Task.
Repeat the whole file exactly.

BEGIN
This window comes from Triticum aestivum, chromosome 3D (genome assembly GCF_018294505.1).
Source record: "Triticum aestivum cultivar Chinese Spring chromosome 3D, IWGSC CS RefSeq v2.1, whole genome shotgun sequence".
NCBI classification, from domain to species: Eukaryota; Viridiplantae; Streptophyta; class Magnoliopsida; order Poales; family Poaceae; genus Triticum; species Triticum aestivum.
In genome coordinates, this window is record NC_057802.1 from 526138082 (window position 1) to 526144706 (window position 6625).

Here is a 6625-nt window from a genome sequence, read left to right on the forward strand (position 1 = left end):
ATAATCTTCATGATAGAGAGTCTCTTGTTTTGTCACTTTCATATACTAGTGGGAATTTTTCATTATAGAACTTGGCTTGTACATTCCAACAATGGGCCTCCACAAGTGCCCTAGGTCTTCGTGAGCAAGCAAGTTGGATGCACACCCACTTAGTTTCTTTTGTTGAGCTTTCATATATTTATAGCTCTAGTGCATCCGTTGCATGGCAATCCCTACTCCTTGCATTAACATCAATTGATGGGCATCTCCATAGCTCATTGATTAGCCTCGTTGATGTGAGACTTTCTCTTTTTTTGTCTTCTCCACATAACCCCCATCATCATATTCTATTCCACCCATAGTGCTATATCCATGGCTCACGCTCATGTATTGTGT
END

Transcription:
This window comes from Triticum aestivum, chromosome 3D (genome assembly GCF_018294505.1).
Source record: "Triticum aestivum cultivar Chinese Spring chromosome 3D, IWGSC CS RefSeq v2.1, whole genome shotgun sequence".
NCBI classification, from domain to species: Eukaryota; Viridiplantae; Streptophyta; class Magnoliopsida; order Poales; family Poaceae; genus Triticum; species Triticum aestivum.
In genome coordinates, this window is record NC_057802.1 from 526138082 (window position 1) to 526144706 (window position 6625).

Here is a 6625-nt window from a genome sequence, read left to right on the forward strand (position 1 = left end):
ATAATCTTCATGATAGAGAGTCTCTTGTTTTGTCACTTTCATATACTAGTGGGAATTTTTCATTATAGAACTTGGCTTGTACATTCCAACAATGGGCCTCCACAAGTGCCCTAGGTCTTCGTGAGCAAGCAAGTTGGATGCACACCCACTTAGTTTCTTTTGTTGAGCTTTCATATATTTATAGCTCTAGTGCATCCGTTGCATGGCAATCCCTACTCCTTGCATTAACATCAATTGATGGGCATCTCCATAGCTCATTGATTAGCCTCGTTGATGTGAGACTTTCTCTTTTTTTGTCTTCTCCACATAACCCCCATCATCATATTCTATTCCACCCATAGTGCTATATCCATGGCTCACGCTCATGTATTGTGT